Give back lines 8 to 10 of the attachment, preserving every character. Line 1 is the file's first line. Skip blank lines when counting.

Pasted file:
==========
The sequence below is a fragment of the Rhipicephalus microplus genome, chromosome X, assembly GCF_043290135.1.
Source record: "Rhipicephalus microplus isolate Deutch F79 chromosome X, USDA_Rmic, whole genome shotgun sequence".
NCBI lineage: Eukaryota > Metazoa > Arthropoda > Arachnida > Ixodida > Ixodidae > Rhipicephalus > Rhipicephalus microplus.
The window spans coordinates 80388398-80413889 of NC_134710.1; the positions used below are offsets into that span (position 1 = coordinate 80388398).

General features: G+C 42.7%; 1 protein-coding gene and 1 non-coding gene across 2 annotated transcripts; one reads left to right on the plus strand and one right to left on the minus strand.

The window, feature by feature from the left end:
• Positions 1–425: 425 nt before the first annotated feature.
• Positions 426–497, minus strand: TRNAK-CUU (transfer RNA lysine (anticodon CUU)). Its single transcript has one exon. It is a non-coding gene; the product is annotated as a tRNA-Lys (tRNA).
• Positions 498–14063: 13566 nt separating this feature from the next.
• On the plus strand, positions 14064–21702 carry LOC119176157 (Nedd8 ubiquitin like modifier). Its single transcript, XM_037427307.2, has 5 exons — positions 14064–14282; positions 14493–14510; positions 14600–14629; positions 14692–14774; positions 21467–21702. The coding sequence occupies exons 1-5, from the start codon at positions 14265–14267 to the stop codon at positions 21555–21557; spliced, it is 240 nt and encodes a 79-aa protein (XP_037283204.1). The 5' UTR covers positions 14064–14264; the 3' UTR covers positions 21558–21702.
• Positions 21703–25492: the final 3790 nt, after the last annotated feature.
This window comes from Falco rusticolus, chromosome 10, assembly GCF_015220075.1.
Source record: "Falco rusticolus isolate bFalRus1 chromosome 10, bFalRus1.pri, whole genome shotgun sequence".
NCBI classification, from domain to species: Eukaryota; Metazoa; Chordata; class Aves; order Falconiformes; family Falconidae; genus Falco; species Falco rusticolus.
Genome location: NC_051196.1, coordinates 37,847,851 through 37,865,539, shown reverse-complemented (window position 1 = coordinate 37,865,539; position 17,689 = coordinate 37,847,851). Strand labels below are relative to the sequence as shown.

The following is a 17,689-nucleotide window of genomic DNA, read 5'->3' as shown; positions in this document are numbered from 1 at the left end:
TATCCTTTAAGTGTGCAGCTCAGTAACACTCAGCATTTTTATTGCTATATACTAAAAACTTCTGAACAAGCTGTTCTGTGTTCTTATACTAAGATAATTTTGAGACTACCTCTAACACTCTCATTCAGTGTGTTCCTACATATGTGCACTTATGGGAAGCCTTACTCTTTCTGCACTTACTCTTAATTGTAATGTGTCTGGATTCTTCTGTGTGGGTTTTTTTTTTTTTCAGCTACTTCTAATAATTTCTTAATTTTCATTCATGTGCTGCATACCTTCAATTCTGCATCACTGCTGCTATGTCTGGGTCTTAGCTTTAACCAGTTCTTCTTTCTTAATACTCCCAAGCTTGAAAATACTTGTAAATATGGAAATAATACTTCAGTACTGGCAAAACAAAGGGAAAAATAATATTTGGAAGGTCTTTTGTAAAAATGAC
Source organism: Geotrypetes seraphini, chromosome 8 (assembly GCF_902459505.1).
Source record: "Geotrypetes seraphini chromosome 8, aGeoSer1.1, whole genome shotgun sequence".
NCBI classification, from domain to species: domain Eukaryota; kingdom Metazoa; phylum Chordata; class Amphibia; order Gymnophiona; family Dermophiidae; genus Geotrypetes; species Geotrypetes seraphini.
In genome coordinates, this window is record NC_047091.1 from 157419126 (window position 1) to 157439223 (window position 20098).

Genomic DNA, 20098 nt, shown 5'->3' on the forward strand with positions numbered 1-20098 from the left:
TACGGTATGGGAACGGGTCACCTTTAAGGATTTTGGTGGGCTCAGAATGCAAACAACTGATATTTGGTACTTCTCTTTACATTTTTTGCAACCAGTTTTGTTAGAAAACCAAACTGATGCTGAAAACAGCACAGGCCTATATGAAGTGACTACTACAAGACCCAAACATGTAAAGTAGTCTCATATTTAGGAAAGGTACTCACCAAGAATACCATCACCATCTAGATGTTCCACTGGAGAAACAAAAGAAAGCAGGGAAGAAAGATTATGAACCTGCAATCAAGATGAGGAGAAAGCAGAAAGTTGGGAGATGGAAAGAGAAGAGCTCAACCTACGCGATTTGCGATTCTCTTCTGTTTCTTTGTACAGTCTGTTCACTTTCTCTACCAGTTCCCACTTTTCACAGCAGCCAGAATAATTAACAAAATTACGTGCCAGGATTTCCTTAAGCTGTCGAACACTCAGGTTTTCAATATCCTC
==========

• Positions 426–497, minus strand: TRNAK-CUU (transfer RNA lysine (anticodon CUU)). Its single transcript has one exon. It is a non-coding gene; the product is annotated as a tRNA-Lys (tRNA).
• Positions 498–14063: 13566 nt separating this feature from the next.
• On the plus strand, positions 14064–21702 carry LOC119176157 (Nedd8 ubiquitin like modifier). Its single transcript, XM_037427307.2, has 5 exons — positions 14064–14282; positions 14493–14510; positions 14600–14629; positions 14692–14774; positions 21467–21702. The coding sequence occupies exons 1-5, from the start codon at positions 14265–14267 to the stop codon at positions 21555–21557; spliced, it is 240 nt and encodes a 79-aa protein (XP_037283204.1). The 5' UTR covers positions 14064–14264; the 3' UTR covers positions 21558–21702.